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Maryland Manual, 1996-97
Volume 187, Page 513   View pdf image (33K)
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Under the State Highway Administration are
the State Roads Commission, the District Engi
neers, and eight offices Administration, Chief En-
gineer, Equal Employment Opportunity, Finance
and Program Management, Highway Policy As-
sessment, Planning and Preliminary Engineering,
Public Affairs, and Real Estate

ParkerF Williams, State Highway Administrator
Bonme V Ford, Acttng Secretary

P O Box 717
707 North Calvert St
Baltimore, MD 21203 (410) 545-5566

Origins of the State Roads Commission date to
1904 when highway survey functions were assigned
to the Maryland Geological and Economic Survey In
1908, the State Roads Commission assumed those
duties and additional responsibilities as well (Chapter
141, Acts of 1908) The Chair of the State Roads
Commission was the Director of Highways In 1970,
the State Roads Commission became part of the
Department of Transportation (Chapter 526, Acts of
1970) At that time, most Commission duties were
assumed by the State Highway Administration, and
the Director became State Highway Administrator
The State Roads Commission authorizes con-
demnation proceedings to acquire property needed
for highway purposes (Code Transportation Arti
cle, sees 8-210 through 8-339, Constitution, Art
III, sec 40B)
The Commission consists of eight members
Seven are appointed to five year terms by the Sec-
retary of Transportation with the Governor's ap
proval Serving part time, they are appointed from
seven geographic areas The chair is the State High-
way Administrator (Code Transportation Article,
sees 8 210 through 8 218)

District Engineers work to provide the traveling
public with safe roads Within their geographic areas,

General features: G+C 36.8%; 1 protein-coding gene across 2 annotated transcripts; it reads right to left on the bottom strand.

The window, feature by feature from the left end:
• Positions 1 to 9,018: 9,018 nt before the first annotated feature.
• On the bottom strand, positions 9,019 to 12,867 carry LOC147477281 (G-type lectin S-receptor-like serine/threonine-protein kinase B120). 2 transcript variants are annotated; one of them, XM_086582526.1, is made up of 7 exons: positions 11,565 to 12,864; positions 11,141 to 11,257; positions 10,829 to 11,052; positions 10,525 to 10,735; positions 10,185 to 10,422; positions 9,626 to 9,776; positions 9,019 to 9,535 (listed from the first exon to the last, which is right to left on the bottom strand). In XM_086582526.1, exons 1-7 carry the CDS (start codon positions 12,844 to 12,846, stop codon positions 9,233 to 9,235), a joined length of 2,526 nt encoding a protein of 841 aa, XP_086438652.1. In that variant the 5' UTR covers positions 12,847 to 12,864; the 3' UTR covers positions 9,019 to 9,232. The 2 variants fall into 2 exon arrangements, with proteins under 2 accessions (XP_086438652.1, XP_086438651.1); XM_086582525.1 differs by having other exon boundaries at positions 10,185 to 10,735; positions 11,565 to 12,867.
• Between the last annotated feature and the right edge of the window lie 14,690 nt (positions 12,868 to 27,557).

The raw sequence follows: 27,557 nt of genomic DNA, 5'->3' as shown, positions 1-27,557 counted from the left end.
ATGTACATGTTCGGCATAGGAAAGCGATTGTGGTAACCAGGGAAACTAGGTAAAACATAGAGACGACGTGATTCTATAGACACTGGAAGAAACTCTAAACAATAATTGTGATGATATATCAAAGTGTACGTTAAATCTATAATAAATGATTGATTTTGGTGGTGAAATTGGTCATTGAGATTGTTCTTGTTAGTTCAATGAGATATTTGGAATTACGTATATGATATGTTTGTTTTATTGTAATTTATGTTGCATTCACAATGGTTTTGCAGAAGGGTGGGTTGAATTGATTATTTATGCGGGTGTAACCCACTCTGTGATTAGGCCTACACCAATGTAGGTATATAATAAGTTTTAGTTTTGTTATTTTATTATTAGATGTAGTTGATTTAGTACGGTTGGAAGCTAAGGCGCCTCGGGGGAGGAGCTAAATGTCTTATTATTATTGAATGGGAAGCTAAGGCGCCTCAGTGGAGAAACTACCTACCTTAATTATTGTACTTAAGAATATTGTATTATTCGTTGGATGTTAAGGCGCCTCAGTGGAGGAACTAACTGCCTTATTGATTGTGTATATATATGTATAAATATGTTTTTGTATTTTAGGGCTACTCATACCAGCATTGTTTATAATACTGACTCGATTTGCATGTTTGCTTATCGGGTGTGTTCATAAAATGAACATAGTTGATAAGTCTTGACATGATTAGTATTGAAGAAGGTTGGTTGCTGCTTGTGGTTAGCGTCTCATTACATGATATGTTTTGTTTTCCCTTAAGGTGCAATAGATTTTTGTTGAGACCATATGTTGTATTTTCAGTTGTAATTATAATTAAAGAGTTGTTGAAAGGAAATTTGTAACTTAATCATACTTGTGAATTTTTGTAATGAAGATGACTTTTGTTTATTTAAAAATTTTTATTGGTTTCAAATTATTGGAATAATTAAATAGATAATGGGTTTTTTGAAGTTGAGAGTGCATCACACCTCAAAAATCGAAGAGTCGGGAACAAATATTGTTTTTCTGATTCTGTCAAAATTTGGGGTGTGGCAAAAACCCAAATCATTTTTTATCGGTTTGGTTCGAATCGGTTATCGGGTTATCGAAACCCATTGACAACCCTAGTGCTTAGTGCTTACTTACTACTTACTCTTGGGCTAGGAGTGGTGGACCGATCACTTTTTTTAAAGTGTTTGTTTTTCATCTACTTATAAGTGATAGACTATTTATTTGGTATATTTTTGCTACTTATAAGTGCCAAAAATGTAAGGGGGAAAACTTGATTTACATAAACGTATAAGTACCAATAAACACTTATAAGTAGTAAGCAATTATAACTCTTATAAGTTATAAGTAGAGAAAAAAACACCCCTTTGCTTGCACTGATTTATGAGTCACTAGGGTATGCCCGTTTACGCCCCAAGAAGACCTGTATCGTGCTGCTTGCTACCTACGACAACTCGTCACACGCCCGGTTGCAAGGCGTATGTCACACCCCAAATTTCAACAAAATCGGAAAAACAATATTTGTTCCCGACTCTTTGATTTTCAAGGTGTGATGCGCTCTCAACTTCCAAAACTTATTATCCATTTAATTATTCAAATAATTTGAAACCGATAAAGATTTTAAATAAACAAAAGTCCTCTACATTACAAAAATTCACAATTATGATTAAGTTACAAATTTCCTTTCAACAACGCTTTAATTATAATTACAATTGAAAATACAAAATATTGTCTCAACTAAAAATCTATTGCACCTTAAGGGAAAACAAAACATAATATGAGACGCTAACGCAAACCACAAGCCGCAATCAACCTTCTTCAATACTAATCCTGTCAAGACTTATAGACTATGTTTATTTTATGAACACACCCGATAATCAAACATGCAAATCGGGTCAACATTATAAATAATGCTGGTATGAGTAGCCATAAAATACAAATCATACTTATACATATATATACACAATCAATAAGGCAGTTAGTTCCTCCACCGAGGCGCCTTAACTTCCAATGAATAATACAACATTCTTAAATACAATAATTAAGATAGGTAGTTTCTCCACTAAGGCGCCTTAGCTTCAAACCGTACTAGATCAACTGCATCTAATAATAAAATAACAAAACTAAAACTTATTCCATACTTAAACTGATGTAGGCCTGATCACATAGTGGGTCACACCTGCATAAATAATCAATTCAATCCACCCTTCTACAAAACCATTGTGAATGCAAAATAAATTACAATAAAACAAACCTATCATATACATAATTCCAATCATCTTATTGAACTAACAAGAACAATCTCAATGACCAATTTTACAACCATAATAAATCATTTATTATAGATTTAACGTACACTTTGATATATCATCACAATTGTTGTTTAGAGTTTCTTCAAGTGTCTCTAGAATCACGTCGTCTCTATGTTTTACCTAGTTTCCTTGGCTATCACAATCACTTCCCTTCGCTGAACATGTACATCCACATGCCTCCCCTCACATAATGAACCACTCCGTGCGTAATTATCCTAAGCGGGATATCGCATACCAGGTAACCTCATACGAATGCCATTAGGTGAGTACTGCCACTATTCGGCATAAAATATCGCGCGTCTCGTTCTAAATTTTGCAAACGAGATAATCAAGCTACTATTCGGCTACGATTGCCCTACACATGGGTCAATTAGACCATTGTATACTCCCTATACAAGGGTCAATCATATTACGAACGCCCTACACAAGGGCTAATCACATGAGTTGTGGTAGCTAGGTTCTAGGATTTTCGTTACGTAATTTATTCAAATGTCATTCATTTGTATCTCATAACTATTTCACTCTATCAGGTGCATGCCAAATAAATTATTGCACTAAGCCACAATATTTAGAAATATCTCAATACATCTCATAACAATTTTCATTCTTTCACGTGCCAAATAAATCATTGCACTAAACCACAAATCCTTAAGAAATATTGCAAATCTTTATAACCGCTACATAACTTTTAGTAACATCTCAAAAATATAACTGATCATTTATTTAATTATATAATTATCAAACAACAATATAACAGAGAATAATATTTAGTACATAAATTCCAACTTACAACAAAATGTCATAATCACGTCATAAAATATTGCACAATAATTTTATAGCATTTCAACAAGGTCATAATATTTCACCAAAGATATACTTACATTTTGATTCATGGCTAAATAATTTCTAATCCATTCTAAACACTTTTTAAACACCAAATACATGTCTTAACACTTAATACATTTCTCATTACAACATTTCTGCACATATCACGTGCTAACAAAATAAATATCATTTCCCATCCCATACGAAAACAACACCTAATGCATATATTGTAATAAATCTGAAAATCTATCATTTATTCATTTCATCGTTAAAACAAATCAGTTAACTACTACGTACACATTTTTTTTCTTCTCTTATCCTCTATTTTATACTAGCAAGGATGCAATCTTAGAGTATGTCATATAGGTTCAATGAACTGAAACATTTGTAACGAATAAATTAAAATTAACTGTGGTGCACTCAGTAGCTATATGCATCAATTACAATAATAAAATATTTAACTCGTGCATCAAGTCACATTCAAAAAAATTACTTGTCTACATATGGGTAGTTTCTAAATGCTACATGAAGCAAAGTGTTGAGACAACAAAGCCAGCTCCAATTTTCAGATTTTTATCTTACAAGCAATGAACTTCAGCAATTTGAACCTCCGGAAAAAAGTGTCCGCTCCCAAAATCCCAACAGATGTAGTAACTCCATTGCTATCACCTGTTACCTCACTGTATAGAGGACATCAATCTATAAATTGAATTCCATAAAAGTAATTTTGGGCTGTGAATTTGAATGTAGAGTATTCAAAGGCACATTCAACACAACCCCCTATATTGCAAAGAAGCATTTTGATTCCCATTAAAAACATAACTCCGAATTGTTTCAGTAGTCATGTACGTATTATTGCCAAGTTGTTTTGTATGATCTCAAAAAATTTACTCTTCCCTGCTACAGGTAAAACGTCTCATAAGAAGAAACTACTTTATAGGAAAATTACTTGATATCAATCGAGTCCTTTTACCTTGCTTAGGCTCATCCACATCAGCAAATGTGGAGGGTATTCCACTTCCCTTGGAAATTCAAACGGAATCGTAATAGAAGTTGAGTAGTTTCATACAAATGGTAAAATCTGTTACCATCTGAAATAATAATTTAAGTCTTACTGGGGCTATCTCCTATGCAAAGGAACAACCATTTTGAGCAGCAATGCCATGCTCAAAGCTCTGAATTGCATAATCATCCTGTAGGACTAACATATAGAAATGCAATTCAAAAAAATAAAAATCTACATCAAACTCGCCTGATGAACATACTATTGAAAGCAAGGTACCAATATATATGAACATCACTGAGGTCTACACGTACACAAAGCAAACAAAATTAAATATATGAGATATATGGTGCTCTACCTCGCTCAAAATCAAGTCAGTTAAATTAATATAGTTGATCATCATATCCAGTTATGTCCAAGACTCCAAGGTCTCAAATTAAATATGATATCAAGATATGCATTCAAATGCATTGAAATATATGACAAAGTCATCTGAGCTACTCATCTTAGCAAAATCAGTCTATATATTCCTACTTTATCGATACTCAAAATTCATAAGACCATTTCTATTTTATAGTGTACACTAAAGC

District Engineers administer and implement pro
grams and policies of the State Highway Administra-
tion and Department of Transportation They oversee
bridge and road construction and maintenance, de-
velop and manage district budgets, and recommend
improvements for traffic
The State Highway Administration has divided
the State into seven engineering districts District
Engineers represent the State Highway Admimstra
tion in all public matters at the district level They
also make recommendations to and coordinate
their work with representatives of the Federal High
way Administration, the Department of Transpor-
tation, other State agencies, local government, and
the public

Douglas R Rose, Chief Engineer

707 North Calvert St, Room 404
Baltimore, MD 21202 (410) 333 1200

The Office of Chief Engineer began in 1908
with the creation of the State Roads Commission
The Chief Engineer is responsible for the engineer
ing of highways and bridges under the jurisdiction
of the State Highway Administration The Chief
Engineer provides guidance to the District Engi
neers and monitors the overall program
Under the Chief Engineer are seven offices Bridge
Development, Construction, Environmental Design,
Highway Development, Maintenance, Materials and
Research, and Traffic and Safety


Lee N McMichael, Manager

7491 Connelley Dnve
Hanover, MD 21076 (410) 582 5605

The Chesapeake Highway Advisories (Routing
Traffic) Center opened in August 1995 The Center
works with advanced technology to improve the flow
of vehicular traffic throughout Maryland To evaluate
traffic conditions, the Center monitors 375 miles of
interstate highways and 170 miles of State roads It is
a cooperative effort of the State Highway Admimstra
non, the Department of Transportation, the Depart
ment of State Police, and other State, local and federal
government agencies
The Center receives traffic data from technology
developed for this purpose and from State agencies
with vehicles on Maryland highways To determine
causes of traffic congestion, the Center uses closed
circuit television cameras mounted on poles above
roads To monitor traffic speed, it has radar and
detectors embedded in roadways This information
is transmitted to Center computers There, traffic
speeds are displayed graphically by color for quick
assessment, and selected film footage is reviewed
Once the Center pinpoints traffic snarls and their
causes, it informs motorists so they can choose
other routes Whenever possible. Center officials
post alternate routes by automatically adjusting
electronic traffic signs Traveler information also is
broadcasted via State travelers advisory radio sta
tions, other radio stations, and television

Clyde E Pyers, Director
(410) 333 0327

Established in 1994, the Office of Highway
Policy Assessment seeks to ensure that Maryland
derives optimal benefits from the federal highway
program Representing the State on technical issues
and policy, the Office works with the Federal High



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Maryland Manual, 1996-97
Volume 187, Page 513   View pdf image (33K)
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